Wednesday, June 10, 2015

Mae West: Enchantment Reviewed

On Saturday, 10 June 1911, it was clear that MAE WEST had impressed the New York critics when she appeared in "A Florida Enchantment," a two act comedy staged at Columbia Theatre.  The Columbia Amusement Company was an Eastern burlesque wheel run by Henry Jacobs and John Jermon. This regional tour of  “A Florida Enchantment” lasted a few months and, yes, it was onstage in Milwaukee in April 1911.
• • Under the headline "The Eastern Wheel Openings" was a lengthy review of a production by The Big Gaiety Company (Eastern).  Let's discover what was on the Program. 
• • N.B.: The text below follows the spelling, punctuation, errors, and style of The New York Clipper's coverage — — printed 104 years ago. You will note that, in one paragraph, Frank Wallace became a "Fred" Wallace.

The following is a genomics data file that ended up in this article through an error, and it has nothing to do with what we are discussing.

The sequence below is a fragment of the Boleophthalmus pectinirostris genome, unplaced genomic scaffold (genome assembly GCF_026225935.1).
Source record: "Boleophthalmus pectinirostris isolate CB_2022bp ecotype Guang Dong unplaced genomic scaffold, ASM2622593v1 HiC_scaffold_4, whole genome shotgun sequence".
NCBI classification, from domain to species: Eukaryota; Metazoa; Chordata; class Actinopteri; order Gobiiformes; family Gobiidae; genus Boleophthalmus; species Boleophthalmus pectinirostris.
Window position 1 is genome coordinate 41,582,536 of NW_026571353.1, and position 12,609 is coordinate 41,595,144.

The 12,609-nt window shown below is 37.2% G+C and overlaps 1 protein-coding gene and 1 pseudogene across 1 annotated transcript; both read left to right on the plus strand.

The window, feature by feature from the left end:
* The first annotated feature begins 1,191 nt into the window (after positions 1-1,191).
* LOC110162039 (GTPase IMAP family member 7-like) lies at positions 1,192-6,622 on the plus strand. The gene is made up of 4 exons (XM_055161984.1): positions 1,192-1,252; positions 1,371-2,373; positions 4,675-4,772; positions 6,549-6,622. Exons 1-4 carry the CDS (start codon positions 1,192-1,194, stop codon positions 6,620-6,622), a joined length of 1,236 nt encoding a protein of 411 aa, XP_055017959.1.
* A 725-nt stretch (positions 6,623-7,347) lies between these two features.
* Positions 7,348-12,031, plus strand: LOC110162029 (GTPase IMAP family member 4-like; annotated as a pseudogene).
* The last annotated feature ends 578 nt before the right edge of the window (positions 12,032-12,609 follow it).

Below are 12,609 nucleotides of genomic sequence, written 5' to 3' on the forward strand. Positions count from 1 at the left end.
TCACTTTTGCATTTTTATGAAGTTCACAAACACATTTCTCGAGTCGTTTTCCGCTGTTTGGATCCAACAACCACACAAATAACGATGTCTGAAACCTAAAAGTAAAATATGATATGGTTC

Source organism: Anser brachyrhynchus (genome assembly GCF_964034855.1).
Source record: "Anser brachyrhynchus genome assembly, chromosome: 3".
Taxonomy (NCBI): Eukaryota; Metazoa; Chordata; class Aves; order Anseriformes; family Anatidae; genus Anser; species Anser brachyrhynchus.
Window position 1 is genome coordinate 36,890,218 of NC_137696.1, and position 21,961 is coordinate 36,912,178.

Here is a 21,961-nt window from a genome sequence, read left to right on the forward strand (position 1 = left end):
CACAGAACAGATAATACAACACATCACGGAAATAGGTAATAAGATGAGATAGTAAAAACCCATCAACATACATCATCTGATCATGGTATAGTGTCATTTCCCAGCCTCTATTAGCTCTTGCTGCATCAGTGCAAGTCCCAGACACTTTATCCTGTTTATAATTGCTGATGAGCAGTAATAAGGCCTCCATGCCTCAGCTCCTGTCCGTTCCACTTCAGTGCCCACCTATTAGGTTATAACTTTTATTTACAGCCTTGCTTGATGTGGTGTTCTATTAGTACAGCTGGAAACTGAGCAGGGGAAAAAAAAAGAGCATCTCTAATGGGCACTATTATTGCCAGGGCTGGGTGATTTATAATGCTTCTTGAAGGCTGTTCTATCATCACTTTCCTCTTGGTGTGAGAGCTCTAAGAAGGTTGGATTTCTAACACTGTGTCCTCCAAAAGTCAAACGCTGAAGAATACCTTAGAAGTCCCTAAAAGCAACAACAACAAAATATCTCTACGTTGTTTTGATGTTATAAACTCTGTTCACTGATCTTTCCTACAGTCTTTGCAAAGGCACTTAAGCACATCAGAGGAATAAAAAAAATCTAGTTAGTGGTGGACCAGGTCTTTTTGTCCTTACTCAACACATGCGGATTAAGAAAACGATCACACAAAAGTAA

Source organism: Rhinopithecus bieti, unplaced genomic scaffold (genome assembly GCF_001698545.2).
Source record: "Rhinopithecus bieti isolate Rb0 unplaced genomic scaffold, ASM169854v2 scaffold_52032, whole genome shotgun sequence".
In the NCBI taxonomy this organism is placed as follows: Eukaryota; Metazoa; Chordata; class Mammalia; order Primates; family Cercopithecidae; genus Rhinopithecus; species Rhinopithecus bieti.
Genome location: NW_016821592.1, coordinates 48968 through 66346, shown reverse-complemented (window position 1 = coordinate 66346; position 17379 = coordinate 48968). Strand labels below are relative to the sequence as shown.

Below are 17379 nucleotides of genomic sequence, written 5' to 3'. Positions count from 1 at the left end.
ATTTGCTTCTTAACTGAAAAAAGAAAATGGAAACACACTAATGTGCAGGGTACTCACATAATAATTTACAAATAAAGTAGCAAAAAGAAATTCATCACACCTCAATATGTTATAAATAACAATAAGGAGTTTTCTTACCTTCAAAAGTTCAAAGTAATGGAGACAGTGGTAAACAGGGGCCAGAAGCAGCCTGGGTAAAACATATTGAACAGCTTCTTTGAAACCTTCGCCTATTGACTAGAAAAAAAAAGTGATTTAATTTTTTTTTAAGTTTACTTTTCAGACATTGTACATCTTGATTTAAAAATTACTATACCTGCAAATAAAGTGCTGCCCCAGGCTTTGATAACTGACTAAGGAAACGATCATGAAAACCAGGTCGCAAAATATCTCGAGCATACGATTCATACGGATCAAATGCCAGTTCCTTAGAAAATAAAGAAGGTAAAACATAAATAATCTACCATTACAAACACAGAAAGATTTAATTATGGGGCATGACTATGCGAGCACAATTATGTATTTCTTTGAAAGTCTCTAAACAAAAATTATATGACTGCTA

• • The Eastern Wheel Openings • •
• • The New York Clipper wrote:  At the Columbia Theatre last week, this company opened its first New York engagement. 
• • "A Florida Enchantment" is the two act comedy, dealing with the flirtation of Meyerwurst, a woman hater, with a little French adventuress, a partner of a young con man.  Harry W. Fields played the German, while Al Herman, in a funny make-up as a Jew, introduced some novel comicalities. Eddie Lovett, with a series of natty suits, was the affable "Cheathem," and acted well, also singing several catchy songs.  Barry Melton looked handsome In several fine gowns, and led several numbers in clever style. William Betts was a polite lunatic, with some funny capers; also Lord Bonehead.  Albert Dunstan was an acrobatic waiter, Eddie Miller a detective, Frank Wallace, Young Goldberg.  Mae West was an enticing enchantress, with a slight French accent. Etta Wood was the jealous and energetic Mrs. Goldberg, and Catherine German had a few lines as Miss Meyerwurst.
• • Mae West sang "Tiger Love" • •